The real adventures began in Skye. There he was taken to the hearts of the lairds, and saw island life from the inside. He was full of fine notions of chieftainship and their duties, and fell foul of Sir Alexander Macdonald at Armidale for being more of an Etonian than a Highlander. Sir Alexander rackrented his tenants and aped urban gentility. Raasay was more to the Doctor's liking, and a very pleasant ant picture he draws of his entertainment there —" nothing but civility, elegance, and plenty "—good food, books, and dances of an evening. Thence he journeyed to Dunvegan, visiting Flora Macdonald on the way. Though the mighty ridge of the Coolin must have been continually before his eyes, there is no sentence to hint that he saw anything in it more remarkable than in the more commonplace hills of Lochaber.

At one spot only was he struck with awe. Talisker had not then its convivial associations. "Talisker," he wrote,  "is  the place beyond all that I have seen from which the gay and the jovial seem utterly excluded; and where the hermit might expect to grow old in meditation without possibility of disturbance or interruption." " What must be the solicitude of him," he asks, " who should be wandering among the crags and hollows, benighted, ignorant, and alone ? " Let it be a comfort to the members of the Club when they are next travelling on a starless night the long road between Glenbrittle and Sligachan that Dr Johnson foresaw and pitied their fate.


From Skye the travellers went south by Coll, where to their joy they found a shop at which Boswell purchased writing-paper. They next landed at Tobermory and pushed southward through Mull to visit lona. On this stage the lexicographer's mind envisaged the subject of afforestation. The objection, he thought, was the poverty of the people.

       Plantation is naturally the employment of a mind unburdened with care, and vacant to futurity, saturated with present good, and at leisure to derive gratification from the prospect of posterity. He that pines with hunger, is in little care how others shall be fed. The poor man is seldom studious to make his grandson rich.

  They visited Ulva, and at Inchkenneth found Sir Allan Maclean, the chief of the clan, who accompanied them to lona. Every schoolboy knows, and has turned into Latin prose, the famous passage which ends in the typically Augustan declamation: " That man is little to be envied whose patriotism would not gain force upon the plain of Marathon, or whose piety would not grow warmer among the ruins of lona." Less often quoted is the delightful account of the Doctor's arrival at Lochbuie—"where we found a true Highland laird, rough and haughty, and tenacious of his dignity; who, hearing my name, inquired whether I was of the  Johnstones  of Glencoe or of Ardnamurchan." This is in teresting, for it tells us that the Maclans—that sorrowfully fated clan—were accustomed to translate their name into  'Johnson' and thence, and most incorrectly, to the Lowland Scottish  Johnstone,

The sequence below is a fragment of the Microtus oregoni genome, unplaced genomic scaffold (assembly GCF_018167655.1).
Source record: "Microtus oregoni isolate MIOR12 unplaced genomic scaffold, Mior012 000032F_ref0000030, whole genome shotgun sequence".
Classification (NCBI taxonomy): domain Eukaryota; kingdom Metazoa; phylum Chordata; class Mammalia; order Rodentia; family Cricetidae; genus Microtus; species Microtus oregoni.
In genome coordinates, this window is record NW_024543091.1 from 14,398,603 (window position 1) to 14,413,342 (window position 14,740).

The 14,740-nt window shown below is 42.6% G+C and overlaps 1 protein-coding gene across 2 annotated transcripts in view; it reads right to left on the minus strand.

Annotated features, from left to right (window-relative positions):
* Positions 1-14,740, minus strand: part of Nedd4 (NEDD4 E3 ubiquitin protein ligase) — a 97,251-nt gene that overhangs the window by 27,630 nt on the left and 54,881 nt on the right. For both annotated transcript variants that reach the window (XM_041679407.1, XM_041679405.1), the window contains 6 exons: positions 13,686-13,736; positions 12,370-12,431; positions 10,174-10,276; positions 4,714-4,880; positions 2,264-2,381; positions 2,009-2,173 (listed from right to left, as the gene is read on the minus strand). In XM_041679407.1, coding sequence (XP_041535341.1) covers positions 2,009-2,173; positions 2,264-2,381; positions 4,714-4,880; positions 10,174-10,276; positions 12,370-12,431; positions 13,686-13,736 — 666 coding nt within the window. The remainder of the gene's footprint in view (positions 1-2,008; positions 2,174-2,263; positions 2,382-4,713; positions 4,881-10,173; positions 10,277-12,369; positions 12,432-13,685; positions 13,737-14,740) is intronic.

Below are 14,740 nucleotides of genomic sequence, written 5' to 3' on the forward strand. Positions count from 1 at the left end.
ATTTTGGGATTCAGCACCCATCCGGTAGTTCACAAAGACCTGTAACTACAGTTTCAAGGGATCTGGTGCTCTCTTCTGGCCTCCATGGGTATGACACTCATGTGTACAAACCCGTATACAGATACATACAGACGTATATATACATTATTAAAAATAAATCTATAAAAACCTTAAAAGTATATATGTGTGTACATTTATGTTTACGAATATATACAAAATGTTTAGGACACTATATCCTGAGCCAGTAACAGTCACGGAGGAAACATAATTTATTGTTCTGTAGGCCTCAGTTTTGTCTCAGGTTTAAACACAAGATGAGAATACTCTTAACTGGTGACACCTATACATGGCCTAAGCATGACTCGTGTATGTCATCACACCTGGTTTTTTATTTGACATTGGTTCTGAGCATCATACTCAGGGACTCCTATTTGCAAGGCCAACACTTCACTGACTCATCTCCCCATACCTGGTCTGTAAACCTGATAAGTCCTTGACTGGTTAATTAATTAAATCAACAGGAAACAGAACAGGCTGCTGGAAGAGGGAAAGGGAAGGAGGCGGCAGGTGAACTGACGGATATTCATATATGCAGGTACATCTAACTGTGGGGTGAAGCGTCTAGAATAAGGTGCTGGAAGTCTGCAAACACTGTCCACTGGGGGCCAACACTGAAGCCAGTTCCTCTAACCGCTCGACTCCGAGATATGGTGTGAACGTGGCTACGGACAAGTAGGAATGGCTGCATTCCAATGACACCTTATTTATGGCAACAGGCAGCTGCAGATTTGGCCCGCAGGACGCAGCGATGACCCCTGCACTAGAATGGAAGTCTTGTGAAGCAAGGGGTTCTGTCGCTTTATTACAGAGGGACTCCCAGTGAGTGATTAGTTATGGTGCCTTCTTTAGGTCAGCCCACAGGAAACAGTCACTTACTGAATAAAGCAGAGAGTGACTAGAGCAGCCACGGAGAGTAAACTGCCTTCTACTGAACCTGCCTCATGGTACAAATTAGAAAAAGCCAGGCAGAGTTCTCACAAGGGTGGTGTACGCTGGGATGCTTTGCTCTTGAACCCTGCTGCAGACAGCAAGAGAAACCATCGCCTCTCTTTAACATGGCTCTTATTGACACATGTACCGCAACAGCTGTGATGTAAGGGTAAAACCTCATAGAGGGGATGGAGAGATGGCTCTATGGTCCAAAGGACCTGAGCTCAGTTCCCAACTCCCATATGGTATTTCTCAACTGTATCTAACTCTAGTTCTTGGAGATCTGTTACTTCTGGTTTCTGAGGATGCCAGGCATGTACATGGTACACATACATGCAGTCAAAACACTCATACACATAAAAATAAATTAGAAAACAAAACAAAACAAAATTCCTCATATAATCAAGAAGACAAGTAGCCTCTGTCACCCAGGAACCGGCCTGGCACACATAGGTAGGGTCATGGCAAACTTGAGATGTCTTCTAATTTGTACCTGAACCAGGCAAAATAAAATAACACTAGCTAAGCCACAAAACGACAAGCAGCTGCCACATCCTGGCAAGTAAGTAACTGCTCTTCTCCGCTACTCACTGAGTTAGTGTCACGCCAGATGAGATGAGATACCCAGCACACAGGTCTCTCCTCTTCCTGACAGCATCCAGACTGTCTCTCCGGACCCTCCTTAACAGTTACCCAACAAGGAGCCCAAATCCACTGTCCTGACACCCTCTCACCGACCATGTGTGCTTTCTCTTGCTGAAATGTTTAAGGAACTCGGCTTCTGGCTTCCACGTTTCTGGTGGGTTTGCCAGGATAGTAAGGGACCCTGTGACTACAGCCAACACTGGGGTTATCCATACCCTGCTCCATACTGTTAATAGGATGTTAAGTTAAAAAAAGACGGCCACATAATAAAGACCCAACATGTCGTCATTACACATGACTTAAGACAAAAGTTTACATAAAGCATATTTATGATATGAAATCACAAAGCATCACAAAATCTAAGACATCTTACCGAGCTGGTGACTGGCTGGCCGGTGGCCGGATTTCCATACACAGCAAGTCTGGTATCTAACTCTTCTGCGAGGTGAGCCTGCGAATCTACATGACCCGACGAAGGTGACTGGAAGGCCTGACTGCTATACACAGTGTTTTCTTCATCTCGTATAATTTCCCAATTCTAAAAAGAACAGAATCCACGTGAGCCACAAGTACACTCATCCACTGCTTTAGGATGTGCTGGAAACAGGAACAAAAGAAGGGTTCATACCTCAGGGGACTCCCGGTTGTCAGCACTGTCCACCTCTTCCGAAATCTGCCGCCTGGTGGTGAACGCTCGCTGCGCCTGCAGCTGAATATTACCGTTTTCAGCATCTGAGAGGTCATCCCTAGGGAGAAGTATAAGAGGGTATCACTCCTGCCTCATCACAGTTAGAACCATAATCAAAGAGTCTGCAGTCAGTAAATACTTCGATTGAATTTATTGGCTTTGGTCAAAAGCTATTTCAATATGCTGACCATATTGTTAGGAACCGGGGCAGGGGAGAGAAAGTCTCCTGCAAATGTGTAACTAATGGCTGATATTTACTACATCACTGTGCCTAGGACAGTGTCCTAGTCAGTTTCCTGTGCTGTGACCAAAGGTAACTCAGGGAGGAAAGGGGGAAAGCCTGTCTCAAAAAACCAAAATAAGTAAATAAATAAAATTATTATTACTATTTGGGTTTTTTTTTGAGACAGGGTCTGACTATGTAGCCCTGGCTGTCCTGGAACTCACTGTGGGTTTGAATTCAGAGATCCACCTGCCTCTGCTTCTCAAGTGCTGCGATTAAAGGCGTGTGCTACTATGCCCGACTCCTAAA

The purpose of the journey was sociological—how Doctor Johnson would have condemned Comte's bastard word!—and the "Journal" is full of reflections upon the transition of the Highlands from patriarchalism to a modern society. Emigration was the Doctor's pet aversion, for he did not believe in any law of supply and demand for human souls. He set out with a prejudice, for, as he told Sir William Forbes in Edinburgh, “it  spreads mankind, which weakens the defence of a nation and lessens the comfort of living. Men thinly scattered make a shift, but a bad shift, without many things. A smith is ten miles off; they'll do without a nail or a staple. A tailor is far from them; they'll botch their own clothes. It is being concentrated which produces high convenience." Again and again he returns to the subject, how to find some means